WASHINGTON, Feb 1 (Reuters) - U.S. Senate Republicans on Friday pledged to block President Barack Obama’s choice to lead the consumer finance watchdog until Democrats agree to restructure it, ramping up an expected fight this year over the controversial new bureau.
The group of 43 Republicans, led by minority leader Mitch McConnell of Kentucky and Mike Crapo, an Idaho senator who is the top Republican on the banking committee, said the Consumer Financial Protection Bureau lacks congressional oversight.
Last week, Obama re-nominated Richard Cordray to lead the bureau. Cordray received a temporary appointment as director last year, but his position expires at the end of 2013.
“As presently organized, the CFPB is insulated from congressional oversight of its actions and its budget,” the Republicans said. “Far too much power is vested in the sole CFPB director without any meaningful checks and balances.”
The consumer bureau, which was created by the 2010 Dodd-Frank financial oversight law to oversee mortgage lending and other sectors that played a role in the 2007-2009 financial crisis, was controversial before it even opened its doors.
Republicans and business groups have criticized the bureau’s broad authority over a wide range of financial products, and they want it to be funded by congressional appropriations rather than through the Federal Reserve.
Republican senators blocked confirmation of a director when the bureau opened in July 2011, saying it should be led by a bipartisan board rather than a single director.
Obama used a procedural maneuver known as a “recess appointment” to install Cordray at the helm in January 2012. But business groups and Republicans pilloried the move because they said Congress was not in recess at the time, instead holding short meetings every few days with only a few lawmakers present.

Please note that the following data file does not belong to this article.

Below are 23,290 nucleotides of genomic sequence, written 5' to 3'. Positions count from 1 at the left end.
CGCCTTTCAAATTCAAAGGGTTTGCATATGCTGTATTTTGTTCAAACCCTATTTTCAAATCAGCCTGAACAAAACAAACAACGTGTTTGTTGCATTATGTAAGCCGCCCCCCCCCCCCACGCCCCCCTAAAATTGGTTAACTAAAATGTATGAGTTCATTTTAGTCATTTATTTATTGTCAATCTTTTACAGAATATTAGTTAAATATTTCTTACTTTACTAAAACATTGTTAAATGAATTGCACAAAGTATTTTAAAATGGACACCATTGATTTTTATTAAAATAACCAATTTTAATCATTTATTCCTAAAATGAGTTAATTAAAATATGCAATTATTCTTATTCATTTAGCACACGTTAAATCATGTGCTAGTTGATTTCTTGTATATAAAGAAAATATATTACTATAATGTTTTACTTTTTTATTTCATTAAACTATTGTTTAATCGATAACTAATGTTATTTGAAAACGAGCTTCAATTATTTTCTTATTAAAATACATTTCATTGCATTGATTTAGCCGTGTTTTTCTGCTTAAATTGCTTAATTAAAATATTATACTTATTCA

One day after Obama nominated Cordray for a full term, an appeals court added fuel to the opposition when it ruled that similar recess appointments Obama made to another regulatory body were unconstitutional.
That ruling did not directly involve Cordray, but experts said the same logic could be used to challenge his appointment.
White House spokesman Jay Carney, who was asked about the issue during a briefing for reporters on Friday, said he was not aware of the letter but the bureau is a central component of efforts to crack down on Wall Street misdeeds.
“The establishment of the Consumer Financial Protection Bureau was to make sure that average Americans who do business with and have dealings with financial institutions have somebody in Washington looking out for their interest,” Carney said.
Some Republicans and business groups have said they do not oppose Cordray personally, saying he has been accessible and the bureau has tried to incorporate comments from both industry and consumer advocates in its rules.
But the senators said “common sense reforms” are needed before they will confirm anyone to lead the bureau.
In addition to changing the structure and funding of the bureau, the Republican senators repeated calls made in a 2011 letter to allow federal bank regulators to verify that any new CFPB rules would not harm the safety and soundness of banks. (Reporting By Emily Stephenson, Additional reporting by Roberta Rampton; Editing by Neil Stempleman)